Jorge: The fact that we’re vaccinating mosquitoes, I think is wild.
Sonal: That’s fascinating. Let’s actually talk about the findings.
Rajeev: So, basically what the researchers did is, they took this group of children that are in a place with a very, very high incidence of malaria, right before the malaria season, and they gave them three doses of vaccine with another dose a year later.
They then counted cases of malaria, so they monitored for fevers in the children, and when a child came in with fever, they would do a set of diagnostic studies, and if they were found to have malaria, then they would be classified as being a malaria case. And then you compare across the three groups, and the three groups were a control group that received the rabies vaccine, there was a low dose adjuvant group, and a high dose adjuvant group. And both of those had the same amount of the protein that makes up the vaccine.
Sonal: Can you quickly explain what an adjuvant is and why it matters, because everyone always mentions that and how that plays in with the way the vaccine works.
Rajeev: Adjuvants are what you might consider immune boosters. And so, for any given amount of let’s say protein that you’re giving somebody to train their immune system to recognize a virus or bacteria, or in this case, a parasite, you can get away with a smaller dose of that protein if you give somebody an immune-boosting adjuvant.
The adjuvant that is used in this trial is the same adjuvant that a company called Novavax is using for its COVID-19 vaccine. And this is an adjuvant that is chemically related to an adjuvant that is used by GSK in their vaccine against shingles that is currently on the market.
So, it’s an adjuvant that has been proven (at least in that vaccine) to be very efficacious. And at least based on the phase two data that we have, with the combination with this — what we call “virus-like particle” — it also appears to be quite effective at generating a protective immune response.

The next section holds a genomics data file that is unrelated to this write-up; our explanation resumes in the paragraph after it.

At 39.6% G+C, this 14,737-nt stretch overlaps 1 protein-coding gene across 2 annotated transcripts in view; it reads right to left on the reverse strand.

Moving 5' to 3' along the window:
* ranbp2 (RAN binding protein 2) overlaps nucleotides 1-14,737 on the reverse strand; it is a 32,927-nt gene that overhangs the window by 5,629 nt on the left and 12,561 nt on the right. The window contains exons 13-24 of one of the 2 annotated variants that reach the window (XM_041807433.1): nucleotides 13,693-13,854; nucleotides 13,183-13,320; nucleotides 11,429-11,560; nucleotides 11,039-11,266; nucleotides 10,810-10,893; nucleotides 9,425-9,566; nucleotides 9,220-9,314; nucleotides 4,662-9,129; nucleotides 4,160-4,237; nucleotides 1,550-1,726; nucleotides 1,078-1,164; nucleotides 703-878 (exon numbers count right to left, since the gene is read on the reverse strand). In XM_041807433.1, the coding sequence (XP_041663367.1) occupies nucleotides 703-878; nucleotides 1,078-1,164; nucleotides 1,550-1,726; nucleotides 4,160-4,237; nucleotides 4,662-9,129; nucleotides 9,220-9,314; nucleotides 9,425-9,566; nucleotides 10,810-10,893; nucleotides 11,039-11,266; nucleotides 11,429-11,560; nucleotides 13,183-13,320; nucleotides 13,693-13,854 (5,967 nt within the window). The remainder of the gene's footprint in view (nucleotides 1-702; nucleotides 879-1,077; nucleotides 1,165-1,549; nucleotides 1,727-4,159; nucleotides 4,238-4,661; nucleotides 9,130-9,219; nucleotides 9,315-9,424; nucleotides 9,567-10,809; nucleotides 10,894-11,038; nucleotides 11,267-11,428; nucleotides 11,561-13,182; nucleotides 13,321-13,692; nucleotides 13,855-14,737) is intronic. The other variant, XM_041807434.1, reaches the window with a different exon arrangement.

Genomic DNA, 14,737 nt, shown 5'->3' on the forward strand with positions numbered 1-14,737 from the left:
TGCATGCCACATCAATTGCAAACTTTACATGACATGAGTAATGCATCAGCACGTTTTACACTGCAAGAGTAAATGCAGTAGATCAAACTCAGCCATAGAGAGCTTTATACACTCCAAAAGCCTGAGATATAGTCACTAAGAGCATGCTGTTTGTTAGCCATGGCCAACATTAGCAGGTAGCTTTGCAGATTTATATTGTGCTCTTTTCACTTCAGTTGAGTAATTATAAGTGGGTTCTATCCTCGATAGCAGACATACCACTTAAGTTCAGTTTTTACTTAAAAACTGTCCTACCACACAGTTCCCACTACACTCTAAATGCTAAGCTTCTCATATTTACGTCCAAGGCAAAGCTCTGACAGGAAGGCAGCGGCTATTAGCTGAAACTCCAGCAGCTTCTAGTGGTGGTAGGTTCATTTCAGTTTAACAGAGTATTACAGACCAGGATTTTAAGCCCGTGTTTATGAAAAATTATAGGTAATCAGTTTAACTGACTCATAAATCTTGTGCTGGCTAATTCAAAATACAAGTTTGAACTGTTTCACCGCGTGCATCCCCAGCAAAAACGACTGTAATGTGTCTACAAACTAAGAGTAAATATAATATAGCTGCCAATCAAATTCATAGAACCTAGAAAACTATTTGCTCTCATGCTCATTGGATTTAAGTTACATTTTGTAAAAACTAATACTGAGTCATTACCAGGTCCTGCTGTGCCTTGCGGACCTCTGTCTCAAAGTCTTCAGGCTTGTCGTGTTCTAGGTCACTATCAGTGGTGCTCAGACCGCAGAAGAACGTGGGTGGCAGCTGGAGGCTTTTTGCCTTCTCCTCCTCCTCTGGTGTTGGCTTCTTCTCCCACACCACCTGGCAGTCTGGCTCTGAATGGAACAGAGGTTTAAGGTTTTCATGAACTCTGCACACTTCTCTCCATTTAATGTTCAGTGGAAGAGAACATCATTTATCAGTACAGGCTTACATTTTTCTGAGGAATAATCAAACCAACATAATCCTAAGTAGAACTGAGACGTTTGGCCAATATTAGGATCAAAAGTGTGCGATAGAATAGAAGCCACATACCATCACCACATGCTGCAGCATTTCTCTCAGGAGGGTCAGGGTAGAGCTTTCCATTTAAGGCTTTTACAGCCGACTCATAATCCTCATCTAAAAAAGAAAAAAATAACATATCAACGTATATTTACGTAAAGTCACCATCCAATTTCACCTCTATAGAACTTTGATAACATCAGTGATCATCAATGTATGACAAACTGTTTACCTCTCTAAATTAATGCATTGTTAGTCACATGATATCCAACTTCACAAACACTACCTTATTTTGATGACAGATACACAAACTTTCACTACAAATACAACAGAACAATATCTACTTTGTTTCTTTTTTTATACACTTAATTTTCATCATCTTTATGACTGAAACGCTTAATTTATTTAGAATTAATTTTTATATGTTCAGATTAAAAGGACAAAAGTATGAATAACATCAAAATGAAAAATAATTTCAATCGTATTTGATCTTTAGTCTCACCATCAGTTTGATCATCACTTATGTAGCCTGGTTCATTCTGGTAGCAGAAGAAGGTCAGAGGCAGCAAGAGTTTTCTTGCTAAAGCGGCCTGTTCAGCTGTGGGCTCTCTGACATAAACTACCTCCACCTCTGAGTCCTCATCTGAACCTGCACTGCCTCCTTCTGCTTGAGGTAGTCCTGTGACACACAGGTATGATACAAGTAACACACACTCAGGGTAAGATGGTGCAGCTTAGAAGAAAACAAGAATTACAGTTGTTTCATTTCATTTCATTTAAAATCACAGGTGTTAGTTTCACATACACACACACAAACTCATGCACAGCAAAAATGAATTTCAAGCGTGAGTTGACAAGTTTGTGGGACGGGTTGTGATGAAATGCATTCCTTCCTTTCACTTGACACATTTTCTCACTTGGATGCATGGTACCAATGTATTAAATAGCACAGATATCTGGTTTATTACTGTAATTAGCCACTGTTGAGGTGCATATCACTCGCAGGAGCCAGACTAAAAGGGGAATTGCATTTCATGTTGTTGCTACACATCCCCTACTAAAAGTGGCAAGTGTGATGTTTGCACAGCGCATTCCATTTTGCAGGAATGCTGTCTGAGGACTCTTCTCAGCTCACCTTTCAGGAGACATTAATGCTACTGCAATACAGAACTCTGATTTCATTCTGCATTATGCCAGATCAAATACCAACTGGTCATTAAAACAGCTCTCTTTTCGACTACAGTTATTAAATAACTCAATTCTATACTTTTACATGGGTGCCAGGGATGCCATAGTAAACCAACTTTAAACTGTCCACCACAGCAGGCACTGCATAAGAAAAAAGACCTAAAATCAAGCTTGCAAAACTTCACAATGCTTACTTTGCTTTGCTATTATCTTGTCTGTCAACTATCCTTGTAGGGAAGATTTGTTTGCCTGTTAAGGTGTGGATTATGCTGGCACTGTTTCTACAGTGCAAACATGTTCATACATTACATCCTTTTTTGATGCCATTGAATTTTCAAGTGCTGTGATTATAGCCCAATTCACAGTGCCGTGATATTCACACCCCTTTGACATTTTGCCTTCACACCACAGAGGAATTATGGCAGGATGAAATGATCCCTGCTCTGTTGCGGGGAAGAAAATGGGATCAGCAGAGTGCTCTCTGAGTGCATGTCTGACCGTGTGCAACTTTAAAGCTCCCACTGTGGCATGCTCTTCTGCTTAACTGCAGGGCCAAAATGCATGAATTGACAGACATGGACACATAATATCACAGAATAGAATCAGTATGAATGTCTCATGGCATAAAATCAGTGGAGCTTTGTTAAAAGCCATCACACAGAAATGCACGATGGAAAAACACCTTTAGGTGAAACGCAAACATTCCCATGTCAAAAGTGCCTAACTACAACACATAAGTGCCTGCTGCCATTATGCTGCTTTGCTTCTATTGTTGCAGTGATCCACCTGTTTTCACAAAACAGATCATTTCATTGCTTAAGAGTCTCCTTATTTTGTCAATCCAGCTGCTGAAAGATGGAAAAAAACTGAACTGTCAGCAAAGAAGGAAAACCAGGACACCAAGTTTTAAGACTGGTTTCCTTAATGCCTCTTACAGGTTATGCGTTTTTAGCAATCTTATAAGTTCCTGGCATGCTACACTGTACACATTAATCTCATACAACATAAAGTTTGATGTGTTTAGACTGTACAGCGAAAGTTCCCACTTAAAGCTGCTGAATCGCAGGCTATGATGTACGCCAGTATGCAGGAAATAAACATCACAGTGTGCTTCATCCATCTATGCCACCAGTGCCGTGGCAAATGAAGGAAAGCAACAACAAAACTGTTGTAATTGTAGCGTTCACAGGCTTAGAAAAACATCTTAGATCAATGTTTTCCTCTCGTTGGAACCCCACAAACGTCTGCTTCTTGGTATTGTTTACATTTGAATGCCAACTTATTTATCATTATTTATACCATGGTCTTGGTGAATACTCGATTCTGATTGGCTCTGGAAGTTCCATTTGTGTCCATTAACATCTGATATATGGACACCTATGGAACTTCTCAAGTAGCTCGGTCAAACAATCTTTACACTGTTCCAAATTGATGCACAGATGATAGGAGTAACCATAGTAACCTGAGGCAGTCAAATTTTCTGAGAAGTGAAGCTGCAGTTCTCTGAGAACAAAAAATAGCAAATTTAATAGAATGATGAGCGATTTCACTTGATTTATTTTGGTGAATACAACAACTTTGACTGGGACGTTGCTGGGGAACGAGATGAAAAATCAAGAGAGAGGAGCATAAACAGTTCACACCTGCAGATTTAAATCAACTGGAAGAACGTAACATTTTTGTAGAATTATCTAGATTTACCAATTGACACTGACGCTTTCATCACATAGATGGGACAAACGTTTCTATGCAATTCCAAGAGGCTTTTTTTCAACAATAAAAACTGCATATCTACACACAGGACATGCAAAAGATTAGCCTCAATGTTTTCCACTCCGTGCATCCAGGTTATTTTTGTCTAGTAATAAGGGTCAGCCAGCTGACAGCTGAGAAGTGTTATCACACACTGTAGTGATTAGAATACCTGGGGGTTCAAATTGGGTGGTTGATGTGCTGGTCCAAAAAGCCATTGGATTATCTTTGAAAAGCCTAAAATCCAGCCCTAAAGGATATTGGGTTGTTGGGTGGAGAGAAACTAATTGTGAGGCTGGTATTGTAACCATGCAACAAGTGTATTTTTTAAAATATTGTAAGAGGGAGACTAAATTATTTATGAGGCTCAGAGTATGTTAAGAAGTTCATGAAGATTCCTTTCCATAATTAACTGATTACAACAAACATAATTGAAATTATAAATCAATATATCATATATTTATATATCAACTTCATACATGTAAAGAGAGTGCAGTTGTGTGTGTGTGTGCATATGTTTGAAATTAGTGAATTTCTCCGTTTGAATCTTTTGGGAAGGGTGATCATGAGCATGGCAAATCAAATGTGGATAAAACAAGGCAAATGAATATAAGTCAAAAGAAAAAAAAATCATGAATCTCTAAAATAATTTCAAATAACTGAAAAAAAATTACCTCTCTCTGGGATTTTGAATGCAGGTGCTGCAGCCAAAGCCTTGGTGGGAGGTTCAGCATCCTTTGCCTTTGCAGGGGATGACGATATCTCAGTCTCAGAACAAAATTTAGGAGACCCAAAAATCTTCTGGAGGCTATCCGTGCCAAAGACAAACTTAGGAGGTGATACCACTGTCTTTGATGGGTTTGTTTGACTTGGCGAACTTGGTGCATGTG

Jorge: I understand why you’d have a high dose and a low dose arm. Why is the control arm a rabies vaccine versus saline?
Sonal: Yes, I was wondering.
Rajeev: Yeah, well, you know, when you’re looking at the immediate safety of a vaccine — meaning sore arms, fevers, or chills that you might get after a vaccine — you’re gonna see that to some degree with many vaccines. And so, we want to do a “fair or appropriate comparison.”. And so, using another licensed vaccine that would be appropriate for the population that’s in the study is an approach that’s often taken to have the control group even out between.
Previous attempts and clinical trials
Sonal: I see. You’re sort of controlling for the variables you’re trying to measure. <Rajeev: That’s right> That makes a lot of sense. So, why — this is the real question here, the big-picture question — why has it been so hard to develop a vaccine for malaria? Now, we’ve talked already about the difficulties of the disease, but, like, if you look at the arc of it — Rajeev you said there’s one vaccine I think right, the GSK one, RTSS, and I think the last thing that I read was that they demonstrated 55.8% efficacy in African children.
Can you explain that vaccine, and tell us more about — I’m really trying to dig into, like, why it’s been so damn hard to actually get here, and why this milestone is so significant.
Rajeev: Well, it was a big deal when GSK showed that their malaria vaccine worked a few years ago in a phase three trial. Now they showed that initially they had about 56% efficacy in the first year. Unfortunately, that efficacy wore off over time. And so, if you looked at how efficacious it was after four years, it dropped down to 36%.
And so, that vaccine is not yet widely recommended. There’s a pilot program rolling out in a handful of countries that’s happening as we speak.
Sonal: And by the way when you describe the pilot program, you were involved with that organization, Gavi (I believe) is the one that’s sort of helping the World Health Organization pilot the GSK vaccine in Kenya, Ghana, Malawi, I believe.
Rajeev: Yeah previously, I served on the Gavi board, which is the primary financing entity for vaccines for low-income countries. The data coming out of that program will inform the future implementation of that vaccine. Based on that level of efficacy that was seen with that first malaria vaccine, the WHO later came out with a target efficacy of 75% for future malaria vaccines. That was what presumably these researchers were going for when they tested their vaccine, and they were actually able to hit that target.